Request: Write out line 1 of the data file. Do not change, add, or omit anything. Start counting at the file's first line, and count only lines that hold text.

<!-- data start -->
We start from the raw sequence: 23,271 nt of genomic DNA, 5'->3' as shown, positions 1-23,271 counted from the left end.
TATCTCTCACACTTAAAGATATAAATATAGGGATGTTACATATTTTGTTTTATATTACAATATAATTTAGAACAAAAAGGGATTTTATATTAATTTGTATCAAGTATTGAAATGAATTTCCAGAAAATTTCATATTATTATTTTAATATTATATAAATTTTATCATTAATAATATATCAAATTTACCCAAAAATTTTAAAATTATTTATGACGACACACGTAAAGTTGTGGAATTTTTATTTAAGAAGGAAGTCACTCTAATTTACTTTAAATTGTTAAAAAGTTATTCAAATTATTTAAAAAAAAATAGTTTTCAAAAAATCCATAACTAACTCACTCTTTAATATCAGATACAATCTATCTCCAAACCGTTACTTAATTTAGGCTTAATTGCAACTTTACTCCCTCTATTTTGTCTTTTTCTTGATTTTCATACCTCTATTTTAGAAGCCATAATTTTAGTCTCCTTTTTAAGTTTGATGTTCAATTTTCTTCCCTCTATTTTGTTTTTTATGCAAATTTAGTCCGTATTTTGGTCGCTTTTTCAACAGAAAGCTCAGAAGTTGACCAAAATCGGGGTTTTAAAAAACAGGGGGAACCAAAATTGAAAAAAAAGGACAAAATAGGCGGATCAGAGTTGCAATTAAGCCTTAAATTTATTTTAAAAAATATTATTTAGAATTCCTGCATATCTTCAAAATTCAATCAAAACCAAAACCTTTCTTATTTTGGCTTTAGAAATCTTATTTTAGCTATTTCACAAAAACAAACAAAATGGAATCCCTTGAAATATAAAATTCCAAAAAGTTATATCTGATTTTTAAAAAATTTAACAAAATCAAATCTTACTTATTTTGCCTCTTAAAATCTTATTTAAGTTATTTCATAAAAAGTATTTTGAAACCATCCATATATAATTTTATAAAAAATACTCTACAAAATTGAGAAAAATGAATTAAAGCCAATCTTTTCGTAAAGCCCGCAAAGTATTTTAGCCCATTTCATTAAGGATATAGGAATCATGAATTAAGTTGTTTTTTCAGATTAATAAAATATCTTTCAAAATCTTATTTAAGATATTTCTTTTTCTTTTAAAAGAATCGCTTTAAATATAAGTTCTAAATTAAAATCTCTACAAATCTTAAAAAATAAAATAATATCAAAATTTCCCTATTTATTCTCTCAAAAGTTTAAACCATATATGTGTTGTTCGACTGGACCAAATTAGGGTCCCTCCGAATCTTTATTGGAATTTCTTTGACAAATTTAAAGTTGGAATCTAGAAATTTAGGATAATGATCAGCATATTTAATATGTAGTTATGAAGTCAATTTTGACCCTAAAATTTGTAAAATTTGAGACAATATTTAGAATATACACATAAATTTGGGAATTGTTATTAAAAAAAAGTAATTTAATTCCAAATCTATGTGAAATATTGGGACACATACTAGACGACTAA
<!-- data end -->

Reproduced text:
We start from the raw sequence: 23,271 nt of genomic DNA, 5'->3' as shown, positions 1-23,271 counted from the left end.